Law enforcement officers consider it their duty to protect and serve their communities and, when they're off duty, some continue to serve.
Nearly a dozen officers beat the Panama City streets Wednesday morning to keep the flame alive for some very special athletes. They were participants in the annual Law Enforcement Torch Run to benefit Special Olympics Florida.
A steady rain began falling just as the group left the Publix parking lot in Lynn Haven, but it wasn't enough to extinguish the flame atop the torch. "Our law enforcement officers are the guardians of the flame of hope which symbolizes the hope that Special Olympics brings to people with intellectual disabilities," said Laura Collins, manager of the statewide relay.
More than 300 agencies are participating in the event, a 1,500 mile relay through 66 Florida counties. The relay will culminate on May 17 when the torch reaches Lake Buena Vista, site of the 2013 Summer Games.
"It's just nice to get with a lot of fellow employees and other police officers and run for a cause," said Major Mark Aviles of the Panama City Police Department.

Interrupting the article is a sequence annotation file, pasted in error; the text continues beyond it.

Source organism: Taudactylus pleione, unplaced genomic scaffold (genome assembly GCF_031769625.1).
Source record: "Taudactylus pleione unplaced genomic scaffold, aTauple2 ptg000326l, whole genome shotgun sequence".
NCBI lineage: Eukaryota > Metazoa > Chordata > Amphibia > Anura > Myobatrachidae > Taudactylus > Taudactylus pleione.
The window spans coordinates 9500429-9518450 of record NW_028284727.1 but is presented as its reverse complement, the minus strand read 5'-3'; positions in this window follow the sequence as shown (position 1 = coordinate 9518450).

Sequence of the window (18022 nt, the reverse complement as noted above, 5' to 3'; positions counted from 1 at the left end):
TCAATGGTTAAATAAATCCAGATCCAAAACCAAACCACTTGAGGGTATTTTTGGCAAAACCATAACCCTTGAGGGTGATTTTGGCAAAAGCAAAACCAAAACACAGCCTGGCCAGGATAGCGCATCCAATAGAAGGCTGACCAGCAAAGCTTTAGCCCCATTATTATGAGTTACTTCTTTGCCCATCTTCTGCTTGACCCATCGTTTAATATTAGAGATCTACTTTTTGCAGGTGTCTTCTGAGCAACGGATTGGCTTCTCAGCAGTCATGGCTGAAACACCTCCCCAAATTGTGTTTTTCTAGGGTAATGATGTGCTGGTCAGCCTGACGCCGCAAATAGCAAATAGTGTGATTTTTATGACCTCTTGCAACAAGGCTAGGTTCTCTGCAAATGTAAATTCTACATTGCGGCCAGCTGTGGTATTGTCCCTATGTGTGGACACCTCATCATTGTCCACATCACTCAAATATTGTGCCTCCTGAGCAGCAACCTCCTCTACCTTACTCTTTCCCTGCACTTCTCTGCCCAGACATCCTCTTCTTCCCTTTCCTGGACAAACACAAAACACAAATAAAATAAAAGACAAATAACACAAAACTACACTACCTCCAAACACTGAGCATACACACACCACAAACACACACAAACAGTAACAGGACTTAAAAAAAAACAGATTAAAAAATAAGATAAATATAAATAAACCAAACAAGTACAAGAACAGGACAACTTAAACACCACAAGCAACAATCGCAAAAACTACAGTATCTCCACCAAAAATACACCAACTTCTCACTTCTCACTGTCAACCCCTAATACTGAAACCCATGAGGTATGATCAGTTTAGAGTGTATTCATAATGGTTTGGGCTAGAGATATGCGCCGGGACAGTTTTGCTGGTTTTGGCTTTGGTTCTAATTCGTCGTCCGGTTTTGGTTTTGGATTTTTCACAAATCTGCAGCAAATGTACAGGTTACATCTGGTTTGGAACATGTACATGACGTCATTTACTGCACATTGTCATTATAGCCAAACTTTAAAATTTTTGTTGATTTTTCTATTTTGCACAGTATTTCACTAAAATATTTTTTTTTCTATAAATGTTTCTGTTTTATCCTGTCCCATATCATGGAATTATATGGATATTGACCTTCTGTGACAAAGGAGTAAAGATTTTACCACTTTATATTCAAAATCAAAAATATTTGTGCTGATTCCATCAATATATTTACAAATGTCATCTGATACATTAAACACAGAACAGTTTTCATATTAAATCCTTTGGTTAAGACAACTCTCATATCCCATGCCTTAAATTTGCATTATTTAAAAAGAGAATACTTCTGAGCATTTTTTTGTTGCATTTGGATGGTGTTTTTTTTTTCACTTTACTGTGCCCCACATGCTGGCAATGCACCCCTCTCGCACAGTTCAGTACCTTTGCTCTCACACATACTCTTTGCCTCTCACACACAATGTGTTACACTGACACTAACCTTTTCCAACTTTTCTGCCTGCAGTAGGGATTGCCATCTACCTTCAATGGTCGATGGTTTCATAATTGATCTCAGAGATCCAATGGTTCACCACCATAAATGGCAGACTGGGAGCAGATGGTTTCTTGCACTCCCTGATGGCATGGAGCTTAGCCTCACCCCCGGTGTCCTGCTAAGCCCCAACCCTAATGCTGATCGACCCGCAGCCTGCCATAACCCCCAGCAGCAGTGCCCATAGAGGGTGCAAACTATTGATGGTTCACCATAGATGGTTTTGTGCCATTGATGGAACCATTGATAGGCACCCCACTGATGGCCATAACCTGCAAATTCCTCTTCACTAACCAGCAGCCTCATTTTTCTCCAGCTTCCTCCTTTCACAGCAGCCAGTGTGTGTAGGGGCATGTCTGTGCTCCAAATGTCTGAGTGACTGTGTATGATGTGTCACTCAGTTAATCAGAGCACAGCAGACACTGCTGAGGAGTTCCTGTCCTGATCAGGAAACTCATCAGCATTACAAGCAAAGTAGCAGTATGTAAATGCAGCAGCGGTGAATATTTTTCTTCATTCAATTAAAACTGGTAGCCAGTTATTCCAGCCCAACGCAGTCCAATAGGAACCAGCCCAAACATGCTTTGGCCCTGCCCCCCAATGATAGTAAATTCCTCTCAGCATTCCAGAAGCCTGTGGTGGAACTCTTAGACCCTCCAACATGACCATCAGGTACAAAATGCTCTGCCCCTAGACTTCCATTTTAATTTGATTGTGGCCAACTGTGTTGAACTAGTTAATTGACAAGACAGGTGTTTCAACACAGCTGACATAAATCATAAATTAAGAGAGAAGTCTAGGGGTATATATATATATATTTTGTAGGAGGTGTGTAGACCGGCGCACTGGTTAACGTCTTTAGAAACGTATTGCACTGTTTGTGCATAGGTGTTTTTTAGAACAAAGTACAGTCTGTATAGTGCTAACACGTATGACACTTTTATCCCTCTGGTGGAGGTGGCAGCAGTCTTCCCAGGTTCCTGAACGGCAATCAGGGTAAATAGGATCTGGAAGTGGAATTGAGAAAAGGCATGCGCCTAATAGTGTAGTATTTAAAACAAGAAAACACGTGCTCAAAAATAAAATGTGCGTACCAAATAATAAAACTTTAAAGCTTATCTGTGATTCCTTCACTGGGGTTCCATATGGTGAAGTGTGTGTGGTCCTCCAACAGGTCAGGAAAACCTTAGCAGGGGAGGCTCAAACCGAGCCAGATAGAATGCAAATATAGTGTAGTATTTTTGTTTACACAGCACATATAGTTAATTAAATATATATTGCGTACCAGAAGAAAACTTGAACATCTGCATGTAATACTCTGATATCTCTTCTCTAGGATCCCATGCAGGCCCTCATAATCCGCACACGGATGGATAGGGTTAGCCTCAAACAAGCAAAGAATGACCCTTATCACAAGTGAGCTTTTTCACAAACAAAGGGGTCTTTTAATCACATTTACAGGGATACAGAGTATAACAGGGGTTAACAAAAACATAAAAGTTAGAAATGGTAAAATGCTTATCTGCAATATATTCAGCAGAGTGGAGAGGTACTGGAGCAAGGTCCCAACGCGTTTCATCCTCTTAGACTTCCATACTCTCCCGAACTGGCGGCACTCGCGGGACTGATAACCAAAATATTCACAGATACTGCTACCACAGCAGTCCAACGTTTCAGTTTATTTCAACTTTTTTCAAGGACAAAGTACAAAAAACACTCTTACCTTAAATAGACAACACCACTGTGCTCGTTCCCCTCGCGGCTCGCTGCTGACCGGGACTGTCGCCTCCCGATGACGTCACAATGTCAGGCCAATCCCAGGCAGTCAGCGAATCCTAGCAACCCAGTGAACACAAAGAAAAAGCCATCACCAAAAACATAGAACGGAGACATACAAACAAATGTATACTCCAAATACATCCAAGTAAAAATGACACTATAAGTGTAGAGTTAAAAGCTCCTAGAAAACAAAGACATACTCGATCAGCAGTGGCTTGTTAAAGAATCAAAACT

The runners headed north on Highway 77 to 23rd Street, where the finish line came into view. Along the way, motorists waved and honked their horns as a sign or respect and gratitude for the runners.
Dominique Leverette, a Special Olympian, barely broke a sweat and said the rain made the run pleasant. "It actually made it a little easier... you cooled down a little more," he said.
As the group came down the final stretch, Special Olympian Justin Rigdon joined in – first as a runner and then as a coach. "Y' all can do it!" Rigdon yelled.
"We like to have athletes involved because I like the officers to understand who they're doing this for," said Collins.
Thirty-eight minutes and 3.6 miles after they started, the runners arrived at the Publix on 23rd Street where they were greeted by store employees offering sandwiches and cool drinks.
Collins said law enforcement officers across the state raise help raise awareness and thousands of dollars for Special Olympics. "I think it's fabulous that people with such demanding jobs would come out and do something like this out of the goodness of their hearts," she said.
The torch will be escorted through Gulf County on Thursday and Franklin County on Friday.